These kind of messages were never too important to me. Maybe because I was a member of the church in another country and our local leaders never spoke like that. The notion of the wife staying home is a very american one. I noticed it in magazines and when missionaries would talk about their ideal future wife but I also knew what I wanted and that my reality was very different from the american one.
When I came to BYU, I was shocked that many women were passive in their academic pursue and had not clear vision of their professional lives. I heard more talks about gender roles in America than I have ever heard anywhere else. When friends, roommates and random people would be shocked that I was planning on having only two children so I could have a career, I would always tell them the same answer: “I am a beautiful girl, I can have a husband in my own country. I came hear for a career and to make money. I would have not needed to immigrate and leave my loved ones behind just to find a husband”. It definitely shocked them, probably for too long in order to be able to give me a reply.
I am the kind of person that knows my heart very well. I never allow talks and people to change my mind. I take into consideration the opinion of only those people that are close to me and have done something with their lives – whether by staying home or working or both. But I have realized that not everyone is qualified to give me advice no matter their position in church or in the world. I know my heart, I know what makes me happy and I love my family. These feelings are enough of a foundation for me to make my own decision and create my own life.
People will always have opinions about what others do. But who cares? That is something no one can escape from so we might as well show them that life can be lived in a variety of ways that lead to happiness for all.
I never had anything as explicit as the presentation described here, but I definitely got an “education for just in case” rhetoric from pretty much everyone except my very traditional parents and no -LDS people. I didn’t want for just in case. And I don’t want my knowledge hungry girls who are bright and motivated to feel like they have to play dumb or not get a PhD to “get” a husband.
I get super stabby whenever the nonsensical “education is important for women only as a back-up plan” rhetoric starts up (and, for what it’s worth, I live way, way outside the Mormon corridor and still hear this regularly.) My graduate degree and career are not “back up plans”. They are enriching my life and my family’s lives right now. Pursuing advanced education and a career has enabled me to develop my God given talents in ways that motherhood alone never could (and motherhood has stretched me in ways education and my career never could). It is incredibly insulting to insinuate that my dreams and goals etc… are somehow unrighteous because they extend beyond motherhood. Yet this happens all the time in Church. It has to stop. So, this particular issue is my personal crusade; at every opportunity I encourage the women and girls around me to further their education, including advanced degrees if that is part of their interest. I talk about how grateful I am for my degrees. I express my love of learning for its own sake. I bring up my dream of completing a doctorate. I talk about how much I love my job and how blessed I am to have it. I express gratitude for my incredibly supportive husband and extended family who have always been 100% behind me, whatever my goals have been and who have never tried to minimize my ambitions or force me into the mold of a “proper” Mormon woman. I mention the spiritual confirmation I have felt every step of the way as I have pursued various educational and career opportunities over the years. There is no one way to be a righteous woman in this church, and so I consciously endeavor to embody an alternate to the traditional narrative.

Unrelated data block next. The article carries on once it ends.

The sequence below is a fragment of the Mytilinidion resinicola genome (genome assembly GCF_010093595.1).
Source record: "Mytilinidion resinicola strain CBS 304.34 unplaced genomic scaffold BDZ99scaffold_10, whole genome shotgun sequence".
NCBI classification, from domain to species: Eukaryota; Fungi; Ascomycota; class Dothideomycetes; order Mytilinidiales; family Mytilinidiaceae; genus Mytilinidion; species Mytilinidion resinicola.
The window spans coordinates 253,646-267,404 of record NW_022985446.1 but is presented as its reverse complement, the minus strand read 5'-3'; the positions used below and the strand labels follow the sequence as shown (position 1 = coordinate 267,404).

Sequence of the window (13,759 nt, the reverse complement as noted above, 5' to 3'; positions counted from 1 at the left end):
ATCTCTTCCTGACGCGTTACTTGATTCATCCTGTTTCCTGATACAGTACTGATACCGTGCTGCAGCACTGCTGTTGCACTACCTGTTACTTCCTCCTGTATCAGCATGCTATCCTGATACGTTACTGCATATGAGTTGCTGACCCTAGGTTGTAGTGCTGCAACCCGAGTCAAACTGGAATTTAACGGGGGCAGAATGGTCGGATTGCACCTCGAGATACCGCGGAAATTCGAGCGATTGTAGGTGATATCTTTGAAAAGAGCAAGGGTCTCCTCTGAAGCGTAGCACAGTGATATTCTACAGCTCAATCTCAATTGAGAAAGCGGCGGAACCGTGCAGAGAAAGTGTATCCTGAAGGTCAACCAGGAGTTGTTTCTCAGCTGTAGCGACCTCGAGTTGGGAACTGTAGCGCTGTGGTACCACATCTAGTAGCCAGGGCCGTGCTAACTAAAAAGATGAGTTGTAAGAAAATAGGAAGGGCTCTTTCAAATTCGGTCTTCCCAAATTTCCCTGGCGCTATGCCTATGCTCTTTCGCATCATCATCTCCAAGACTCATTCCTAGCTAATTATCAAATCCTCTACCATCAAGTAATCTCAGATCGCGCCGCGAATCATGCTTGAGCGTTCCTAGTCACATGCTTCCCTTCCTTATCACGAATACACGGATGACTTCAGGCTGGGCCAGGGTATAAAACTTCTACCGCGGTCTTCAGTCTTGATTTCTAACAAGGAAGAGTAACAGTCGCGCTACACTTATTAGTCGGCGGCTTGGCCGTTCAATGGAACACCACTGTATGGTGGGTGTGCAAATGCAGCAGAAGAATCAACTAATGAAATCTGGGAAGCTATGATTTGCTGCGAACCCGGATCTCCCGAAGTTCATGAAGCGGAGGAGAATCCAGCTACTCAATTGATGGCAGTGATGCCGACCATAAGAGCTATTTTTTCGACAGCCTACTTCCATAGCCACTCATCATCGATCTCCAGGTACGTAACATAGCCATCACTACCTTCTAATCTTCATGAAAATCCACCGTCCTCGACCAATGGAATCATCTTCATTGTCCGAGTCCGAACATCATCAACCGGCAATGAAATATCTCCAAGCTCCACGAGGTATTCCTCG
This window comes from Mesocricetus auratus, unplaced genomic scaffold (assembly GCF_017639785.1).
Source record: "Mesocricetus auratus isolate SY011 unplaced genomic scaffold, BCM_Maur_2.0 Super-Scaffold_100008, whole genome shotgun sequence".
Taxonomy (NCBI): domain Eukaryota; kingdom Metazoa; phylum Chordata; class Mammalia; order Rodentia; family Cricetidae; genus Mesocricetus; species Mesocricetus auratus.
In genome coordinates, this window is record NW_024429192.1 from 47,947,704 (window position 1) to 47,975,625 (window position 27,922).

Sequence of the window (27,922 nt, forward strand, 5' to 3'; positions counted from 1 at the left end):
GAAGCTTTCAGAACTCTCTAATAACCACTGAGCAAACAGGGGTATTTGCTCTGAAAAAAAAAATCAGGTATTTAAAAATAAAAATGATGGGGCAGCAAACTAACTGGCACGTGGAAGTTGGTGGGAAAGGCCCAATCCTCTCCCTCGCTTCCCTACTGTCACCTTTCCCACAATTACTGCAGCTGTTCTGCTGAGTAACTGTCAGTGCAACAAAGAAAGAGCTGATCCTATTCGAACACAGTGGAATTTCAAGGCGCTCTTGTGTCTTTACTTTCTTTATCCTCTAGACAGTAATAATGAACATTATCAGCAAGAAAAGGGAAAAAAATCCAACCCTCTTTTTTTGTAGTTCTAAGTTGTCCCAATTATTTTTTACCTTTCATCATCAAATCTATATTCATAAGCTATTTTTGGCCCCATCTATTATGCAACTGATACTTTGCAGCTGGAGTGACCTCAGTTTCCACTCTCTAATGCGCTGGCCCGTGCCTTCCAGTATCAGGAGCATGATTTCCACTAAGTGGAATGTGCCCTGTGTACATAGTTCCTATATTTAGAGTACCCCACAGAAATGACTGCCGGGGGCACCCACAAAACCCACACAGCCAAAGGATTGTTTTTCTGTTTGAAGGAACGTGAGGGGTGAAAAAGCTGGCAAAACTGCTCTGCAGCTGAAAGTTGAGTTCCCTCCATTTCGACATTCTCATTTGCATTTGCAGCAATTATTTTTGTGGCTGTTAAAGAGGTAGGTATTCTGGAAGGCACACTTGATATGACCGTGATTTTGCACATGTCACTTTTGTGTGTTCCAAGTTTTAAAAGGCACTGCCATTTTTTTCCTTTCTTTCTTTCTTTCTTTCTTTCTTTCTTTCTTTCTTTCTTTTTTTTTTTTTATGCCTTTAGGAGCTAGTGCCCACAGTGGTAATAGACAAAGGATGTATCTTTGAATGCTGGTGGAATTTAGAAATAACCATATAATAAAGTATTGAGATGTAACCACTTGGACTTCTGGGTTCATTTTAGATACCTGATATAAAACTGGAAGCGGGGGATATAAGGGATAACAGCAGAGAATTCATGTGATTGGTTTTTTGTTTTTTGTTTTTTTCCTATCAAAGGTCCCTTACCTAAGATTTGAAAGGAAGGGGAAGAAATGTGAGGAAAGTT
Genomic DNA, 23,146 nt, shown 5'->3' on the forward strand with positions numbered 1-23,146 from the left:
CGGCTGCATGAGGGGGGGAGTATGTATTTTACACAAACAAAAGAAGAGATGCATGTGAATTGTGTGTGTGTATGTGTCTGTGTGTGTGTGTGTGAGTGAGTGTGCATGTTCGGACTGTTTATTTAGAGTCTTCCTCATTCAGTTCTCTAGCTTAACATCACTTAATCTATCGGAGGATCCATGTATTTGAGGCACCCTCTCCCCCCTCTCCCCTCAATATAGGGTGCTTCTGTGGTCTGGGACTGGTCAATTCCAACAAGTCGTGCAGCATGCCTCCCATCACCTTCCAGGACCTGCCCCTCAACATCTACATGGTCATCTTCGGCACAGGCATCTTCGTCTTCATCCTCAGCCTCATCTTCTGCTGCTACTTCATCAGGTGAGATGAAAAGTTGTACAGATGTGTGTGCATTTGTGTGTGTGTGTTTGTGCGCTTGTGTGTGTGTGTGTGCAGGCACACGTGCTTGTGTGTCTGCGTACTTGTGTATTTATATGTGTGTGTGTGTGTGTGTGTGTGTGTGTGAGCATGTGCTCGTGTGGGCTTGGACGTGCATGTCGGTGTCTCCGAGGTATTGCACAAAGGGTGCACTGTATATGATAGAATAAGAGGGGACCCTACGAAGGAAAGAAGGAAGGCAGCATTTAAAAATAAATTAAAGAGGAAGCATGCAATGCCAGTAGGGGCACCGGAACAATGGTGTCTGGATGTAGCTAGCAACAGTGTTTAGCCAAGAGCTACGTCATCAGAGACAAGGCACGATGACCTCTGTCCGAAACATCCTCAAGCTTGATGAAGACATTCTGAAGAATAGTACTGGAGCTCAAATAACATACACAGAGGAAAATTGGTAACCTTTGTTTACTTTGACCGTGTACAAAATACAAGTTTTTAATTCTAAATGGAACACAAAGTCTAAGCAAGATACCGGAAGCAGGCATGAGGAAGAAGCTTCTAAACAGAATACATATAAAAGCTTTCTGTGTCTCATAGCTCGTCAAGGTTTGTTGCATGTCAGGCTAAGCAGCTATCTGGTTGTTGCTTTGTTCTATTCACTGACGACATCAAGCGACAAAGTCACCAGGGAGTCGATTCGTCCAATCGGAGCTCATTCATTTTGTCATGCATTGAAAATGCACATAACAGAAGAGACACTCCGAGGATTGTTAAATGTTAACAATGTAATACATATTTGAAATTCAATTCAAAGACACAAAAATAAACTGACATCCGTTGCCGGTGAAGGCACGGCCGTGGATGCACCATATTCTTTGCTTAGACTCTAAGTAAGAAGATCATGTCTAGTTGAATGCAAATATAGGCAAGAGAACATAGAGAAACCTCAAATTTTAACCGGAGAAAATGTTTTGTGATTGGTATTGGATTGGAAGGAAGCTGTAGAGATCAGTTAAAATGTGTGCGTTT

Your experiences with Church and church teachings on educational paths that vary by gender were too familiar. I grew up in ward chock full of men with PhD’s and Master’s degrees in STEM fields. There were some brilliant women too. They wrote articles for the Ensign and won poetry contests, but they would never consider working outside of the home.
The cognitive dissonance was over whelming. Go to college and dream big were the messages directed at the drug using academic slackers that made up the Mormon male youth in my class. In contrast, me and my BFF definitely had academic aspirations. But we both received a lot of criticism for wanting to go to excellent schools that were not BYU. The parents of BFF refused to pay for any school other than BYU (How would she marry in the temple?). My PhD father at least saw the value of attending a top school in my field (outranking BYU by alot!) but my ward family did their best to try to convince me to attend BYU instead.